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Major League Baseball on Mutual was the de facto title of the Mutual Broadcasting System's (MBS) national radio coverage of Major League Baseball games. Mutual's coverage came about during the Golden Age of Radio in the 1930s, '40s, and '50s. During this period, television sports broadcasting was in its infancy[1][2], and radio was still the main form of broadcasting baseball. For many years, Mutual was the national radio broadcaster for baseball's All-Star Game and World Series.

Contents

History of coverage

Mutual started their baseball coverage back in 1935[3][4][5], when the network joined NBC and CBS in national radio coverage. The three networks continued to share coverage of baseball's "jewels" (i.e. the All-Star Game and World Series) in this manner through 1938, with Mutual gaining exclusive rights to the World Series in 1939 and the All-Star Game in 1942.[6][7][8][9][10] In 1949, Commissioner Happy Chandler[11] negotiated a seven-year, $4,370,000 contract with the Gillette Safety Razor Company[12] and the Mutual Broadcasting System for radio rights to the World Series, with the proceeds going directly into the pension fund. In 1957[13], NBC replaced Mutual as the exclusive national radio broadcaster for the World Series and All-Star Game.

Following the lead of the rival Liberty Broadcasting System, Mutual also aired regular-season Game of the Day broadcasts (a precursor to television's Game of the Week concept) to non-major-league cities throughout the 1940s and '50s.[14][15]

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Attempts at television coverage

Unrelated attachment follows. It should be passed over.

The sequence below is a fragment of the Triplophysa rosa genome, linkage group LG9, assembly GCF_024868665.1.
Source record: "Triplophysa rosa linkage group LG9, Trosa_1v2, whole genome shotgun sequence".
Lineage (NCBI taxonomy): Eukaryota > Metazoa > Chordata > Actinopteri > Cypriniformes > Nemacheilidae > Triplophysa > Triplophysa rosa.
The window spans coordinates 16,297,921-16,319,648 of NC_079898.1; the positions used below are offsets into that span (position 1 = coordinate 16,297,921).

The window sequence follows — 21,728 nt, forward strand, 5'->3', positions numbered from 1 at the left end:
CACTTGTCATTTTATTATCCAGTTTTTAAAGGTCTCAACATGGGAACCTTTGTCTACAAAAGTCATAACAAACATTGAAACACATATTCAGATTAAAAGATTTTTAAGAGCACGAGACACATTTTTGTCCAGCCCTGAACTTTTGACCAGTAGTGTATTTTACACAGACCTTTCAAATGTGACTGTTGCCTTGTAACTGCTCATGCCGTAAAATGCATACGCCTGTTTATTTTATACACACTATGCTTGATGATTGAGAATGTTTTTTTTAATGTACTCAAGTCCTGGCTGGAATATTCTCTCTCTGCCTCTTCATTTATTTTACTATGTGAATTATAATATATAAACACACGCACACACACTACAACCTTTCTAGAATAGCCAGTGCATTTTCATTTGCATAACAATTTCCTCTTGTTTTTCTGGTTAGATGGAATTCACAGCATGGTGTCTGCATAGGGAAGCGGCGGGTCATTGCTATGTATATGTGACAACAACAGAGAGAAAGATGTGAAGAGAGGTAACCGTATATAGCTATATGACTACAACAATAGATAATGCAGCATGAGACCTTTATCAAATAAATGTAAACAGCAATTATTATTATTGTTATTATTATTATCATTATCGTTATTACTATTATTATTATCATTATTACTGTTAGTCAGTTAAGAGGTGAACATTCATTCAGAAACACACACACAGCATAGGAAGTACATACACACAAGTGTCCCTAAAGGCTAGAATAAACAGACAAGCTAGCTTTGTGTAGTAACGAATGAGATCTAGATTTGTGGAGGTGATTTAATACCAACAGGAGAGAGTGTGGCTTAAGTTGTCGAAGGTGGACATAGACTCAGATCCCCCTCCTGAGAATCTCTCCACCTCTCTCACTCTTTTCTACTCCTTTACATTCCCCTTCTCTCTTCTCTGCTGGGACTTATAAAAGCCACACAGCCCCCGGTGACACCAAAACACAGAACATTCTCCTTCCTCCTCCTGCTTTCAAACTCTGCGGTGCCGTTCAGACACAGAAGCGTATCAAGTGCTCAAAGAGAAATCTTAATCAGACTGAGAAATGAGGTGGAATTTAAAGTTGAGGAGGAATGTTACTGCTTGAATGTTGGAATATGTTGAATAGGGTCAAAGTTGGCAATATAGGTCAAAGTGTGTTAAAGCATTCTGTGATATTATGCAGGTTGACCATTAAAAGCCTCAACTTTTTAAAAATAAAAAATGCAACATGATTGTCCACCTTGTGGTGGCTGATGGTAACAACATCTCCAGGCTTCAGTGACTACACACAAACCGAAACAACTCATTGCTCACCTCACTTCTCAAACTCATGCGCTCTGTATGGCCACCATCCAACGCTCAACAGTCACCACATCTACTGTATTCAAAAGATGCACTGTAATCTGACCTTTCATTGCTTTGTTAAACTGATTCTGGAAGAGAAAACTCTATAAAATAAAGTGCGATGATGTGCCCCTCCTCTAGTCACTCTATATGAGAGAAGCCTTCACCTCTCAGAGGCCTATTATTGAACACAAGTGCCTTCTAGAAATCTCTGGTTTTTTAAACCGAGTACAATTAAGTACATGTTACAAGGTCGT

In 1950[9], MBS acquired the television broadcast rights to the World Series and All-Star Game for the next six years. Mutual may have been reindulging in TV network dreams or simply taking advantage of a long-standing business relationship; in either case, the broadcast rights were sold to NBC in time for the following season's games at an enormous profit.[16]

Announcers

Game of the Day

World Series

1950s

Year Play-by-play Color commentator(s)
1956 Bob Wolff Bob Neal
1955 Al Helfer Bob Neal
1954 Al Helfer Jimmy Dudley
1953 Al Helfer Gene Kelly
1952 Al Helfer Jack Brickhouse and Bill Corum
1951 Mel Allen Al Helfer
1950 Mel Allen Jim Britt

1940s

Year Play-by-play Color commentator(s)
1949 Mel Allen Red Barber
1948 Mel Allen Jim Britt
1947 Mel Allen Red Barber
1946 Jim Britt Arch McDonald and Bill Corum
1945 Bill Slater Al Helfer
1944 Bill Slater Don Dunphy and Bill Corum
1943 Red Barber Bob Elson and Bill Corum
1942 Red Barber Mel Allen
1941 Red Barber Bob Elson
1940 Red Barber Bob Elson

1930s

Year Play-by-play Color commentator
1939 Red Barber Bob Elson
1938 Red Barber Bob Elson
1937 Bob Elson John O’Hara and David Driscoll
1936 Bob Elson Gabriel Heatter
1935 Bob Elson Red Barber and Quin Ryan

All-Star Game

1950s

Year Play-by-play Color commentator(s) Venue/Host team
1956 Bob Neal Bob Wolff Griffith Stadium, Washington Senators
1955 Bob Neal Earl Gillespie County Stadium, Milwaukee Braves
1954 Jim Dudley Al Helfer Municipal Stadium, Cleveland Indians
1953 Al Helfer Waite Hoyt Crosley Field, Cincinnati Reds
1952 Al Helfer Gene Kelly Shibe Park, Philadelphia Phillies
1951 Al Helfer Mel Allen Briggs Stadium, Detroit Tigers
1950 Mel Allen Jim Britt Comiskey Park, Chicago White Sox

1940s

Year Play-by-play Color commentator(s) Venue/Host team
1949 Mel Allen Jim Britt Ebbets Field, Brooklyn Dodgers
1948 Mel Allen Jim Britt and France Laux Sportsman's Park, St. Louis Browns
1947 Mel Allen Jim Britt Wrigley Field, Chicago Cubs
1946 Mel Allen Jim Britt and Bill Corum Fenway Park, Boston Red Sox
1945 Not held because of World War II
1944 Don Dunphy Bill Slater and Bill Corum Forbes Field, Pittsburgh Pirates
1943 Mel Allen Red Barber and Bill Corum Shibe Park, Philadelphia Athletics
1942 Mel Allen Jim Britt and Bob Elson Polo Grounds, New York Giants
1941 Red Barber Bob Elson Briggs Stadium, Detroit Tigers
1940 Red Barber Bob Elson Sportsman's Park, St. Louis Cardinals

1930s

Year Play-by-play Color Commentator(s) Venue/Host team
1939 Red Barber Bob Elson Yankee Stadium, New York Yankees
1938 Bob Elson Dick Bray Crosley Field, Cincinnati Reds